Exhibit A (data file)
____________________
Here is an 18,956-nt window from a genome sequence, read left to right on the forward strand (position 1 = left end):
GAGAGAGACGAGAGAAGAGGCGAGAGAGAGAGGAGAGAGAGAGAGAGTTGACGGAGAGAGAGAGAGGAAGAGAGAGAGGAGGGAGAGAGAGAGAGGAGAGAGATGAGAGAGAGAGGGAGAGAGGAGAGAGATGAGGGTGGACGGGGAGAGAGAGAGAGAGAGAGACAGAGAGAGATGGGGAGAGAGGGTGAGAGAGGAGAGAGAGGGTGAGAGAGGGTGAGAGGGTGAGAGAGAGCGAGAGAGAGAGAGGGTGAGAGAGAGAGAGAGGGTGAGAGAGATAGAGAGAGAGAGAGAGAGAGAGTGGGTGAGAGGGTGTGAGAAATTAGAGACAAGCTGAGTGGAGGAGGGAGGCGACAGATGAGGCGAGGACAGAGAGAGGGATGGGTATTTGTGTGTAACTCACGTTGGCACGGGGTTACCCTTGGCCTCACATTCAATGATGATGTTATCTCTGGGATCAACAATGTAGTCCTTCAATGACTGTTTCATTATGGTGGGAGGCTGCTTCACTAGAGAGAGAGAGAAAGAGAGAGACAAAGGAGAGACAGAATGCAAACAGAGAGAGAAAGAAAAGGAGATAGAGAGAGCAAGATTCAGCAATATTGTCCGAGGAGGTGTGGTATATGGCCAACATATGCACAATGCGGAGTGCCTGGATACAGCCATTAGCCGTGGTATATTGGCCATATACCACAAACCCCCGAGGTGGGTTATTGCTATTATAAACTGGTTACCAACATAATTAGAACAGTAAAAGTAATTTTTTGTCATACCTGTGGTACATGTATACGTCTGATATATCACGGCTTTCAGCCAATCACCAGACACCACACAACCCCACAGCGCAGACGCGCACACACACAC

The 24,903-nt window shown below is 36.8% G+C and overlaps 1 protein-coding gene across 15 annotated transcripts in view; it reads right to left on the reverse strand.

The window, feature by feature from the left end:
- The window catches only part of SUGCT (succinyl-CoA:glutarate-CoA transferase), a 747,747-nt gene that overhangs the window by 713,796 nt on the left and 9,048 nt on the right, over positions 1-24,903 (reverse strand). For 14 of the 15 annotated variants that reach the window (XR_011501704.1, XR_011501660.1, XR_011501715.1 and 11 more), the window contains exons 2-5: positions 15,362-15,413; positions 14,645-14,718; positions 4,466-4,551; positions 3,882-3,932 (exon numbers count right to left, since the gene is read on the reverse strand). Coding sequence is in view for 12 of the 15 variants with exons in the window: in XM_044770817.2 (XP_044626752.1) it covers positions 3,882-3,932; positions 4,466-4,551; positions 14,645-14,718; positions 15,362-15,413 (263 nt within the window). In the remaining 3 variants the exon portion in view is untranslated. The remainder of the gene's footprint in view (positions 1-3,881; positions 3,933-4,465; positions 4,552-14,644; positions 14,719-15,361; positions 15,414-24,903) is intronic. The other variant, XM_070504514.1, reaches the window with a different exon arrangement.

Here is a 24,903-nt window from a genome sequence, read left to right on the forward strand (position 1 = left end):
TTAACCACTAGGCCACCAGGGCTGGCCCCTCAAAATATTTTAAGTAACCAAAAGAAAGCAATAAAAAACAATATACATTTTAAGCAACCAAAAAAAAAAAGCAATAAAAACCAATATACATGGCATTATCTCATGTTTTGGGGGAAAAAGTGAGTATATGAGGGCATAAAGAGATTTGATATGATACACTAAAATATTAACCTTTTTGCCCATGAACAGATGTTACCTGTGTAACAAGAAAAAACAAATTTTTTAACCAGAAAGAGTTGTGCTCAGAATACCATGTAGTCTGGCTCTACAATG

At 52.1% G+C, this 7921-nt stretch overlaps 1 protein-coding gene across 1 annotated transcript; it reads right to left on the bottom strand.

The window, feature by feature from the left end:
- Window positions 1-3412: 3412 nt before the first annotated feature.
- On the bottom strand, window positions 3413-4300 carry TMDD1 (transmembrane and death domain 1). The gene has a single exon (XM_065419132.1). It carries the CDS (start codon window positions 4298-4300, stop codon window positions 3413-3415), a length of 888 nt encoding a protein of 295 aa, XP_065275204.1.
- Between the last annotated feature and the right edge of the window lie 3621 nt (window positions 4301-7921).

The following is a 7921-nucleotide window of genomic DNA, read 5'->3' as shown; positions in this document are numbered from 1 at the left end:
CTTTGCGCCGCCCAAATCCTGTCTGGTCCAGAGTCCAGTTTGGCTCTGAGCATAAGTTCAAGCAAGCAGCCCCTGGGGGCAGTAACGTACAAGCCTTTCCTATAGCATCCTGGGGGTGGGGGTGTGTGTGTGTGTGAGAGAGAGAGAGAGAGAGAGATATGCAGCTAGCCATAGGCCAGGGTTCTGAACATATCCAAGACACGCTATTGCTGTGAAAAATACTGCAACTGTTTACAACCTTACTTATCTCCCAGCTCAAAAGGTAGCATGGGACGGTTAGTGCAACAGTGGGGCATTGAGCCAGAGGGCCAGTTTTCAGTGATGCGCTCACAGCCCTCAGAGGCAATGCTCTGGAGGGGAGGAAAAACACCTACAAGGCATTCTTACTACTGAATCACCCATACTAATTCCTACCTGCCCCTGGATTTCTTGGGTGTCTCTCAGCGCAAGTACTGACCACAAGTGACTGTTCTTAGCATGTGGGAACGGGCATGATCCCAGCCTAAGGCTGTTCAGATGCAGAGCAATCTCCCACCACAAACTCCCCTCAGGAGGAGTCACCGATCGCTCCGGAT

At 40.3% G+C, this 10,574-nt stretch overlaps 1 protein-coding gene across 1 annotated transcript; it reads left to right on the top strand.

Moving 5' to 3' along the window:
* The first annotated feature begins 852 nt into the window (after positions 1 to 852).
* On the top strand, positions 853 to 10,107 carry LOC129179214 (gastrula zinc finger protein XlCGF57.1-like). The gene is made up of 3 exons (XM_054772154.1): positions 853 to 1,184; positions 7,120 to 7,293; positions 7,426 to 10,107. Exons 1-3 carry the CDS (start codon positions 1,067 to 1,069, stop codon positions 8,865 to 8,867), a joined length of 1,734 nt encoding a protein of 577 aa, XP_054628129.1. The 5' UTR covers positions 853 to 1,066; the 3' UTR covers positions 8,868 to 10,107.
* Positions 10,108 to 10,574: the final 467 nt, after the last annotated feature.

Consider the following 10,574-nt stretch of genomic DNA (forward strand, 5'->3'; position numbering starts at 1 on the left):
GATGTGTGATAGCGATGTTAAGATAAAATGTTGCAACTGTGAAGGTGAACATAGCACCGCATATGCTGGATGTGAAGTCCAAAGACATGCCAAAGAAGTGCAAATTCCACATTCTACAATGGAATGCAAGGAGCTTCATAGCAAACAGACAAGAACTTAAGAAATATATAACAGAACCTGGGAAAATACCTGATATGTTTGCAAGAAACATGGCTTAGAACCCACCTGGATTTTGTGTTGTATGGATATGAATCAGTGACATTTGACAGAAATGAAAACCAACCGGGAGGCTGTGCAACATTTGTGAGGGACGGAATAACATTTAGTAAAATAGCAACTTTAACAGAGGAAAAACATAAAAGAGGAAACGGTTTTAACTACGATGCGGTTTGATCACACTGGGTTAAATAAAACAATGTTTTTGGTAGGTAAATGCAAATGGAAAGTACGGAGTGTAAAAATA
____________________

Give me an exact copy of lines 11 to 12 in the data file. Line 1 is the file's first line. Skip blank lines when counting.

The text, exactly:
- On the bottom strand, window positions 3413-4300 carry TMDD1 (transmembrane and death domain 1). The gene has a single exon (XM_065419132.1). It carries the CDS (start codon window positions 4298-4300, stop codon window positions 3413-3415), a length of 888 nt encoding a protein of 295 aa, XP_065275204.1.
- Between the last annotated feature and the right edge of the window lie 3621 nt (window positions 4301-7921).